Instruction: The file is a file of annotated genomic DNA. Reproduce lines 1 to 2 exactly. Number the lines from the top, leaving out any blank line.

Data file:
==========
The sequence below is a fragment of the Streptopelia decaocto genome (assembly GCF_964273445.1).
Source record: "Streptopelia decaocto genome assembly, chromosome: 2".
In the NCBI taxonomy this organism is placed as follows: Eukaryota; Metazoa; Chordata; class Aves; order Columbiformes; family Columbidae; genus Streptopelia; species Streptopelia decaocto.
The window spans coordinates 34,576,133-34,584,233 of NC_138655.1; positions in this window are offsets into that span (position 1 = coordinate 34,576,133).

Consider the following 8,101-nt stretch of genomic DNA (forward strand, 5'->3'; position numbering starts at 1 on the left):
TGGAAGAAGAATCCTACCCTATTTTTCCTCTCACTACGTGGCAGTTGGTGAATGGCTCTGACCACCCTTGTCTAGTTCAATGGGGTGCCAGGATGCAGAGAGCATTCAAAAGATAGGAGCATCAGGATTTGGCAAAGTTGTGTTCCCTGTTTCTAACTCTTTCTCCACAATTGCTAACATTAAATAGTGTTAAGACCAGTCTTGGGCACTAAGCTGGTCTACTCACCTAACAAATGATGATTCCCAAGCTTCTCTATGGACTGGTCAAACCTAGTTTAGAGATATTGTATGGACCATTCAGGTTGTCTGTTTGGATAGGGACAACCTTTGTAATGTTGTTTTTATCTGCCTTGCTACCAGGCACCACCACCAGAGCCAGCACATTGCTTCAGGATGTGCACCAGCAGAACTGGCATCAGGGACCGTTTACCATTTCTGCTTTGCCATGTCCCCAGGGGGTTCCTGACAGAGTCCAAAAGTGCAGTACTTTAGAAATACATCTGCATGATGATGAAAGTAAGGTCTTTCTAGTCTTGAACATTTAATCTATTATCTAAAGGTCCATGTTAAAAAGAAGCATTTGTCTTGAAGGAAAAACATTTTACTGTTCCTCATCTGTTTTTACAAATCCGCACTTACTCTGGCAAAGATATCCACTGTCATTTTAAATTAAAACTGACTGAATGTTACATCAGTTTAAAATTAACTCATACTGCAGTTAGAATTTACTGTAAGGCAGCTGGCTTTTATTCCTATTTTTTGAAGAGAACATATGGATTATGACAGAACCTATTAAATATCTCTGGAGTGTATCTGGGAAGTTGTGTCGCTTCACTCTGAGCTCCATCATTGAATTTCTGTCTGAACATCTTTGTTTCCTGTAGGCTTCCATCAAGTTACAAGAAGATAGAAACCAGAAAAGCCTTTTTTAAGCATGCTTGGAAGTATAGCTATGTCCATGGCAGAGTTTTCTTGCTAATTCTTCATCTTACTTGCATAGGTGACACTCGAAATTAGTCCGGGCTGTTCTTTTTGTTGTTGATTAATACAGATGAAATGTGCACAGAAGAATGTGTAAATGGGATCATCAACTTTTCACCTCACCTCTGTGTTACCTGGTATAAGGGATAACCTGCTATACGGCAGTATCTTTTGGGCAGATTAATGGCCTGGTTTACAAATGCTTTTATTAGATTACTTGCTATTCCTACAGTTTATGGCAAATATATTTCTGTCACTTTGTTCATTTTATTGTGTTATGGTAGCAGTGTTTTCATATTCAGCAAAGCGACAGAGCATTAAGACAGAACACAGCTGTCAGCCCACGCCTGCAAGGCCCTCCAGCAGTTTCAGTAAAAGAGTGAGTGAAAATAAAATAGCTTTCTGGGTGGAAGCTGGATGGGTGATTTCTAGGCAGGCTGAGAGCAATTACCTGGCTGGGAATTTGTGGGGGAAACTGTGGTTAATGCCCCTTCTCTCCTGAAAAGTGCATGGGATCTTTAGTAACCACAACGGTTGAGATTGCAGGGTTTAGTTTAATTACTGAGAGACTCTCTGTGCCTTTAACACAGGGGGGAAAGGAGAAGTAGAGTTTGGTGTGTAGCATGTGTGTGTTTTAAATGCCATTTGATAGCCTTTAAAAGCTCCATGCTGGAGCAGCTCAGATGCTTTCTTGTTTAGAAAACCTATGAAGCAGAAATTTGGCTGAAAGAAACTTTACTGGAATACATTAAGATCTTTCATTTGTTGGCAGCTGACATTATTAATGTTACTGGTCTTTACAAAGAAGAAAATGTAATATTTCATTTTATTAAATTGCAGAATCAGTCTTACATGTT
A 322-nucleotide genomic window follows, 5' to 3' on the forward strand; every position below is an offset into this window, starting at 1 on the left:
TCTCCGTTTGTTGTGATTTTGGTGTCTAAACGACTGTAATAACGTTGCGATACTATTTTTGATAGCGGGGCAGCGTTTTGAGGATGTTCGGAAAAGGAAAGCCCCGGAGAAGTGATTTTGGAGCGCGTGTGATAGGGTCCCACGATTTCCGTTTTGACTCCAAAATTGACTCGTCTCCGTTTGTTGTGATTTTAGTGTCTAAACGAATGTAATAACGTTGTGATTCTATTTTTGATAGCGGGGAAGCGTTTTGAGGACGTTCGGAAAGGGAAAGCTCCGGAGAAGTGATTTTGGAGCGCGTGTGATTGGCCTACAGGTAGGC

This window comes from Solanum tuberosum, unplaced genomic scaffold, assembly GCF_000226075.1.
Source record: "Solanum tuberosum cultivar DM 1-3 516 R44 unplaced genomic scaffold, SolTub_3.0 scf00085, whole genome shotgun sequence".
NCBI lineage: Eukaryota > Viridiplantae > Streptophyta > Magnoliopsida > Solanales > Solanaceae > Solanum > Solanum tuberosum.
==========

The sequence below is a fragment of the Streptopelia decaocto genome (assembly GCF_964273445.1).
Source record: "Streptopelia decaocto genome assembly, chromosome: 2".